In short, tech leaders need to right-size organizational expectations around gen AI. They need to clear up confusion between gen AI and other forms of AI. And they need to help their organizations understand that gen AI will never be a substitute for a value-focused data and analytics strategy—which could include anything from filling gaps in basic KPI reporting all the way to AI-driven predictive and prescriptive analytics.

Here’s the good news. By focusing on their core data and analytics strategy first, retailers can not only deliver more tangible benefits to the business in the short term but also prepare their organizations to power truly game-changing AI use cases over the longer term.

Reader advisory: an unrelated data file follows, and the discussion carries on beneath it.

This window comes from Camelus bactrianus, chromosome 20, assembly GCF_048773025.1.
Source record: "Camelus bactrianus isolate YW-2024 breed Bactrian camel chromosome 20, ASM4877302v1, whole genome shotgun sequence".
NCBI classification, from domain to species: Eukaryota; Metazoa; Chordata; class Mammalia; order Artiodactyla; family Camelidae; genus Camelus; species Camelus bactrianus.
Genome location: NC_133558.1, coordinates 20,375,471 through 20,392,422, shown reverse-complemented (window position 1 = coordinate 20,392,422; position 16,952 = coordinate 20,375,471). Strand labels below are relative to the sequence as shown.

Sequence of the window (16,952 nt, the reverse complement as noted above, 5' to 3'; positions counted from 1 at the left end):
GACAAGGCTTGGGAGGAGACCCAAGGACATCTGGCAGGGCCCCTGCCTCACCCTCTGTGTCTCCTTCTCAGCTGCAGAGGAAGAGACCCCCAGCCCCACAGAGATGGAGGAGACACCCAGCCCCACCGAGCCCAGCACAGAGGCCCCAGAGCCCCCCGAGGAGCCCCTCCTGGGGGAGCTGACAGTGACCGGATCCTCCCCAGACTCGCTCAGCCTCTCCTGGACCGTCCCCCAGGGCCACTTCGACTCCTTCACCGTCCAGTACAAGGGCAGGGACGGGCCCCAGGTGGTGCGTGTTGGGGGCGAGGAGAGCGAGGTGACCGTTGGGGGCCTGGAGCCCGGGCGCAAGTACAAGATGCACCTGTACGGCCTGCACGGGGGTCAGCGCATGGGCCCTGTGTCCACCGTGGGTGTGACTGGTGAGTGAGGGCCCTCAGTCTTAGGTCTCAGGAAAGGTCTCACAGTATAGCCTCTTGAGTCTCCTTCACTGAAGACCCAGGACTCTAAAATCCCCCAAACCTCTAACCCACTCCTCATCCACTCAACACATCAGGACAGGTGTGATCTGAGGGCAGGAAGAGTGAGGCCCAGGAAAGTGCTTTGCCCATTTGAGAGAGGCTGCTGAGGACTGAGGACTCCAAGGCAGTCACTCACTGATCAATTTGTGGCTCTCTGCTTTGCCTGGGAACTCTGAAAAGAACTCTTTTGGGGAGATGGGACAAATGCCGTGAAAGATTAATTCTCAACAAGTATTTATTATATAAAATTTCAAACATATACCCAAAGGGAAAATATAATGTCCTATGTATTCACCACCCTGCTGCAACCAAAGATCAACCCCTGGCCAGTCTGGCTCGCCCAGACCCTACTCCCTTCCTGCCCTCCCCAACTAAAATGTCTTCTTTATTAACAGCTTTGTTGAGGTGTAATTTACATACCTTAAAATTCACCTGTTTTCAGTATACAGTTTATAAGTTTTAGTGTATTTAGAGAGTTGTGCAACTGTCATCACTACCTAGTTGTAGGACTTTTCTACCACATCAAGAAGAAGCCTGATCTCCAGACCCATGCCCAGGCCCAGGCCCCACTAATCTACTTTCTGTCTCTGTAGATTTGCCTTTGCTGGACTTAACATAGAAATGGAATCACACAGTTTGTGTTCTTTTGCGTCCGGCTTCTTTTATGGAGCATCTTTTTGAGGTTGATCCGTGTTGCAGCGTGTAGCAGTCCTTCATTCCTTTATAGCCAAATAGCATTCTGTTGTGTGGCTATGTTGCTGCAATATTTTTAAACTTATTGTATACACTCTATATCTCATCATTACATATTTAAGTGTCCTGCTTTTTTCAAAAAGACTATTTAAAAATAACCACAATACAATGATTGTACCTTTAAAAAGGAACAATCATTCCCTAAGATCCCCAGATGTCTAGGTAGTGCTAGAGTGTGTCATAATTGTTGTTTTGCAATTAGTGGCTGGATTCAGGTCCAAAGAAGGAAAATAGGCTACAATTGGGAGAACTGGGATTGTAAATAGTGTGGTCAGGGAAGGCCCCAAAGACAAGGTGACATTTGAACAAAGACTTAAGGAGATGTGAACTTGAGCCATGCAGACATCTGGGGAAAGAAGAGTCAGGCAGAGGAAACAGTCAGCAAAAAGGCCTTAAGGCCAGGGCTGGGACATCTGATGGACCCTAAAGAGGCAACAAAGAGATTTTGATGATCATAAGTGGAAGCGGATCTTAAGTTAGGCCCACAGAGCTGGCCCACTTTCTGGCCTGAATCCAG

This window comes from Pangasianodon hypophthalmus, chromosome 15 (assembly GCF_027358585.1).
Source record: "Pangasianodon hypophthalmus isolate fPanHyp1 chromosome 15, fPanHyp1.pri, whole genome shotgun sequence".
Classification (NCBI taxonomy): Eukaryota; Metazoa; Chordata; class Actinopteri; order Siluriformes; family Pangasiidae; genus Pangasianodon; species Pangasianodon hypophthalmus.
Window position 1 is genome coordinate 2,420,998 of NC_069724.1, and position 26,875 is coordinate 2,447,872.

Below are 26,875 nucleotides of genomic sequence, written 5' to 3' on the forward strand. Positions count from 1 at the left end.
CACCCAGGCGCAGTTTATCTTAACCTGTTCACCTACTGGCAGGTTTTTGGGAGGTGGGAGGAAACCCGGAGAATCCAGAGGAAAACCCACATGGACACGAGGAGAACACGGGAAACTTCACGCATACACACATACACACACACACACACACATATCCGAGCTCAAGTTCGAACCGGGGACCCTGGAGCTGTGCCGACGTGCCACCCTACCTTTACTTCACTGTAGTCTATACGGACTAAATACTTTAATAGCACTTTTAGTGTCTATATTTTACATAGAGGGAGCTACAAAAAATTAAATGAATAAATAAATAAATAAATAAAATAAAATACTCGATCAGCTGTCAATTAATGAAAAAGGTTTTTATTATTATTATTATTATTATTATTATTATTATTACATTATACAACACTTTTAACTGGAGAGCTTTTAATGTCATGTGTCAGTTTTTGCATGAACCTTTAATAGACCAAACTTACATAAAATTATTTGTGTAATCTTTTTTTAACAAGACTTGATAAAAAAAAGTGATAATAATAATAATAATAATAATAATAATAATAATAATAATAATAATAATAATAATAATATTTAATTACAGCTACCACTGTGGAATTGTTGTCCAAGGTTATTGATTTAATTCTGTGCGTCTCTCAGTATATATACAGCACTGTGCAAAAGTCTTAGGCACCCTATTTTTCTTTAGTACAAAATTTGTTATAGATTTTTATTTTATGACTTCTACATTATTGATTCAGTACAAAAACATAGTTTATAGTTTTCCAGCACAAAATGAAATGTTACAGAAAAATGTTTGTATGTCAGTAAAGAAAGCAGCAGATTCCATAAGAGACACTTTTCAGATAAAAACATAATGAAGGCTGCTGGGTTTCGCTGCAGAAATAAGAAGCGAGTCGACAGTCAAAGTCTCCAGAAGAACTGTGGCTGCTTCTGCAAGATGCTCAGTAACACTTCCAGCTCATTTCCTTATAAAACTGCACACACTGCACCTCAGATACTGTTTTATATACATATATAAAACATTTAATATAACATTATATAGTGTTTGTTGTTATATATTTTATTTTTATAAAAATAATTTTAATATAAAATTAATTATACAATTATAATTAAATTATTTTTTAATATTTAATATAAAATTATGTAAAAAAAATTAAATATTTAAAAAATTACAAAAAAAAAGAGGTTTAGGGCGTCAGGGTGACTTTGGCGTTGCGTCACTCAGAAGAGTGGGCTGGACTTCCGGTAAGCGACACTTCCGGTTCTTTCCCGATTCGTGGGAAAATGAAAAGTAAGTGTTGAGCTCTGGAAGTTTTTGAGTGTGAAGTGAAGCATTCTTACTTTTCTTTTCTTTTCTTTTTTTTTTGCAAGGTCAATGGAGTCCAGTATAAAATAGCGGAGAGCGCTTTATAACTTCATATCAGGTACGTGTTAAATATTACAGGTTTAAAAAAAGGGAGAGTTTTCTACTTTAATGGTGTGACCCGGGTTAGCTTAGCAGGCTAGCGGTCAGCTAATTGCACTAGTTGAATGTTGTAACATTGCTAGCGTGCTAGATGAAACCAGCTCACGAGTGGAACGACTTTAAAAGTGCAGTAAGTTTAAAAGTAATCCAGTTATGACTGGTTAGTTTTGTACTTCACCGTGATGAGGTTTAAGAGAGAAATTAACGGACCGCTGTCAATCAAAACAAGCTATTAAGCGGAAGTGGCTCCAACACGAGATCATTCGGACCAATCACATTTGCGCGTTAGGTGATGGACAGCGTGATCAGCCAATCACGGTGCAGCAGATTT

What GenAI Can (and Can’t) Do for Retailers

GenAI isn’t magic, no matter what the bleeding-edge evangelists would have you believe. Here’s how it works. By leveraging large language models (LLMs), it can train on huge amounts of unstructured content, and then generate new content outputs as a result. That instant generation of content, often with impressive results, has created lots of excitement in the mainstream, and in the boardroom.

Gen AI is an accelerator,
not a miracle pill.

Wasting no time, retailers are already using gen AI to power some very interesting use cases.

  • Marketing content. Gen AI can be used for marketing content ideation, including personalizing marketing communications to individual customers at scale.
  • Consumer sentiment analysis. Gen AI can analyze vast quantities of customer reviews and social media content to understand opinions, wants, and needs.